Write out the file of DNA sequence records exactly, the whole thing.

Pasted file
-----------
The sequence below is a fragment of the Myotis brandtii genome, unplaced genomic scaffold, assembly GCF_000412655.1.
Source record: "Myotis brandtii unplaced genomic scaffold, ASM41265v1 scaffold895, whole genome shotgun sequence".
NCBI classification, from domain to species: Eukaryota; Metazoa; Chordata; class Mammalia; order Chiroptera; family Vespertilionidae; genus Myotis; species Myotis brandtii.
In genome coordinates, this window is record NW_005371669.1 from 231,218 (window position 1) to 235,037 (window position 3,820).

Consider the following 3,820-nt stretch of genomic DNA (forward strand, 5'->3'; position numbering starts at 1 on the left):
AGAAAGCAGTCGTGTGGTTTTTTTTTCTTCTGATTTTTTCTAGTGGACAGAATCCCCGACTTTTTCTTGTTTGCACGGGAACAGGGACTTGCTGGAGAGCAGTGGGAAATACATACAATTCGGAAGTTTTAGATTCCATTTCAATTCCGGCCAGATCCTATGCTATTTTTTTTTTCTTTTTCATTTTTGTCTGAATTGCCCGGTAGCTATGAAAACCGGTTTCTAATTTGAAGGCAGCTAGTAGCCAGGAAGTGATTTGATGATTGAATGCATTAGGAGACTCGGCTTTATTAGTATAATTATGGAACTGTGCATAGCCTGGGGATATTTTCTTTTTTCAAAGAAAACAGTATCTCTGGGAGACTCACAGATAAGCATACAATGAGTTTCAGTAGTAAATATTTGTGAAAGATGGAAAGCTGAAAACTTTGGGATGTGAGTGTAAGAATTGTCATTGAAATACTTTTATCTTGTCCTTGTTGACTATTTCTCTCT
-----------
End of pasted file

The sequence below is a fragment of the Myotis brandtii genome, unplaced genomic scaffold, assembly GCF_000412655.1.
Source record: "Myotis brandtii unplaced genomic scaffold, ASM41265v1 scaffold895, whole genome shotgun sequence".
NCBI classification, from domain to species: Eukaryota; Metazoa; Chordata; class Mammalia; order Chiroptera; family Vespertilionidae; genus Myotis; species Myotis brandtii.
In genome coordinates, this window is record NW_005371669.1 from 231,218 (window position 1) to 235,037 (window position 3,820).

Consider the following 3,820-nt stretch of genomic DNA (forward strand, 5'->3'; position numbering starts at 1 on the left):
AGAAAGCAGTCGTGTGGTTTTTTTTTCTTCTGATTTTTTCTAGTGGACAGAATCCCCGACTTTTTCTTGTTTGCACGGGAACAGGGACTTGCTGGAGAGCAGTGGGAAATACATACAATTCGGAAGTTTTAGATTCCATTTCAATTCCGGCCAGATCCTATGCTATTTTTTTTTTCTTTTTCATTTTTGTCTGAATTGCCCGGTAGCTATGAAAACCGGTTTCTAATTTGAAGGCAGCTAGTAGCCAGGAAGTGATTTGATGATTGAATGCATTAGGAGACTCGGCTTTATTAGTATAATTATGGAACTGTGCATAGCCTGGGGATATTTTCTTTTTTCAAAGAAAACAGTATCTCTGGGAGACTCACAGATAAGCATACAATGAGTTTCAGTAGTAAATATTTGTGAAAGATGGAAAGCTGAAAACTTTGGGATGTGAGTGTAAGAATTGTCATTGAAATACTTTTATCTTGTCCTTGTTGACTATTTCTCTCT